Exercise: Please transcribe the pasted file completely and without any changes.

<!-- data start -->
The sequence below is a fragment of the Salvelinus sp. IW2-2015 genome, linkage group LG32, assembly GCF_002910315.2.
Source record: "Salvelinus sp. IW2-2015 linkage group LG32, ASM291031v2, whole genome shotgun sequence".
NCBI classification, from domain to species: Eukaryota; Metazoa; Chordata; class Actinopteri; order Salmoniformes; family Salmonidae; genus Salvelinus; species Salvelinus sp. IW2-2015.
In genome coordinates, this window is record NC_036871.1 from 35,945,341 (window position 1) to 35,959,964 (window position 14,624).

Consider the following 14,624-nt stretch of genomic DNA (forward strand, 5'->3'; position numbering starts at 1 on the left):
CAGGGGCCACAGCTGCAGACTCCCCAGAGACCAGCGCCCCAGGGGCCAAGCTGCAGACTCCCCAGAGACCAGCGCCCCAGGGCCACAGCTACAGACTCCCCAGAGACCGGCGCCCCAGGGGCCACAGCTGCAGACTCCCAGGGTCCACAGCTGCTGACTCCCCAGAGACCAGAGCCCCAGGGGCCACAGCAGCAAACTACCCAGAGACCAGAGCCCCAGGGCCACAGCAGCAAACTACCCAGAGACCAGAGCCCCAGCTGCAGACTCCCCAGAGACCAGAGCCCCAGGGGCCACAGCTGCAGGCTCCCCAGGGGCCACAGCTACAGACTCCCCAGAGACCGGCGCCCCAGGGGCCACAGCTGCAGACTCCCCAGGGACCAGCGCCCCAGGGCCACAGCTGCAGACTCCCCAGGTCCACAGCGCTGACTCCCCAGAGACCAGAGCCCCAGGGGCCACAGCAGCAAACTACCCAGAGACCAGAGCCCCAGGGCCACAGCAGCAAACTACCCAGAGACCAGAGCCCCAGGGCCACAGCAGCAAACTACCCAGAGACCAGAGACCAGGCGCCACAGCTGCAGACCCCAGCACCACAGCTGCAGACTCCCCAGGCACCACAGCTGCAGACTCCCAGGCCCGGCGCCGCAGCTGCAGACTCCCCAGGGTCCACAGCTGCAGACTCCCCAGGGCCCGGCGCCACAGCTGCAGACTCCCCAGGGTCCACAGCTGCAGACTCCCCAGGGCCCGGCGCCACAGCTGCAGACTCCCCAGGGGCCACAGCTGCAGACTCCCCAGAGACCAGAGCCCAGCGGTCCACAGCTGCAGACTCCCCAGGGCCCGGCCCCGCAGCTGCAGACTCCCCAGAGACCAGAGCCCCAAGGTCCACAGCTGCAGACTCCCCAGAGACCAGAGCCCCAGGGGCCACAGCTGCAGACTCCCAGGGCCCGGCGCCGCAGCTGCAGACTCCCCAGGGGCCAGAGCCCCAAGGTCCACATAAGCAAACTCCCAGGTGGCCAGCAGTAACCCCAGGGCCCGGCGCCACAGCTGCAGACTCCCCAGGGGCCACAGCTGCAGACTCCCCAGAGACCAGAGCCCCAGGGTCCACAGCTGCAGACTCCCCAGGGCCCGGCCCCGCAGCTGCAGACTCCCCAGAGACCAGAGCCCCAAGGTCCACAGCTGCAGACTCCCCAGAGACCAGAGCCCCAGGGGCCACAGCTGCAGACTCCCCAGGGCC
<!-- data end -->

The sequence below is a fragment of the Salvelinus sp. IW2-2015 genome, linkage group LG32, assembly GCF_002910315.2.
Source record: "Salvelinus sp. IW2-2015 linkage group LG32, ASM291031v2, whole genome shotgun sequence".
NCBI classification, from domain to species: Eukaryota; Metazoa; Chordata; class Actinopteri; order Salmoniformes; family Salmonidae; genus Salvelinus; species Salvelinus sp. IW2-2015.
In genome coordinates, this window is record NC_036871.1 from 35,945,341 (window position 1) to 35,959,964 (window position 14,624).

Consider the following 14,624-nt stretch of genomic DNA (forward strand, 5'->3'; position numbering starts at 1 on the left):
CAGGGGCCACAGCTGCAGACTCCCCAGAGACCAGCGCCCCAGGGGCCAAGCTGCAGACTCCCCAGAGACCAGCGCCCCAGGGCCACAGCTACAGACTCCCCAGAGACCGGCGCCCCAGGGGCCACAGCTGCAGACTCCCAGGGTCCACAGCTGCTGACTCCCCAGAGACCAGAGCCCCAGGGGCCACAGCAGCAAACTACCCAGAGACCAGAGCCCCAGGGCCACAGCAGCAAACTACCCAGAGACCAGAGCCCCAGCTGCAGACTCCCCAGAGACCAGAGCCCCAGGGGCCACAGCTGCAGGCTCCCCAGGGGCCACAGCTACAGACTCCCCAGAGACCGGCGCCCCAGGGGCCACAGCTGCAGACTCCCCAGGGACCAGCGCCCCAGGGCCACAGCTGCAGACTCCCCAGGTCCACAGCGCTGACTCCCCAGAGACCAGAGCCCCAGGGGCCACAGCAGCAAACTACCCAGAGACCAGAGCCCCAGGGCCACAGCAGCAAACTACCCAGAGACCAGAGCCCCAGGGCCACAGCAGCAAACTACCCAGAGACCAGAGACCAGGCGCCACAGCTGCAGACCCCAGCACCACAGCTGCAGACTCCCCAGGCACCACAGCTGCAGACTCCCAGGCCCGGCGCCGCAGCTGCAGACTCCCCAGGGTCCACAGCTGCAGACTCCCCAGGGCCCGGCGCCACAGCTGCAGACTCCCCAGGGTCCACAGCTGCAGACTCCCCAGGGCCCGGCGCCACAGCTGCAGACTCCCCAGGGGCCACAGCTGCAGACTCCCCAGAGACCAGAGCCCAGCGGTCCACAGCTGCAGACTCCCCAGGGCCCGGCCCCGCAGCTGCAGACTCCCCAGAGACCAGAGCCCCAAGGTCCACAGCTGCAGACTCCCCAGAGACCAGAGCCCCAGGGGCCACAGCTGCAGACTCCCAGGGCCCGGCGCCGCAGCTGCAGACTCCCCAGGGGCCAGAGCCCCAAGGTCCACATAAGCAAACTCCCAGGTGGCCAGCAGTAACCCCAGGGCCCGGCGCCACAGCTGCAGACTCCCCAGGGGCCACAGCTGCAGACTCCCCAGAGACCAGAGCCCCAGGGTCCACAGCTGCAGACTCCCCAGGGCCCGGCCCCGCAGCTGCAGACTCCCCAGAGACCAGAGCCCCAAGGTCCACAGCTGCAGACTCCCCAGAGACCAGAGCCCCAGGGGCCACAGCTGCAGACTCCCCAGGGCC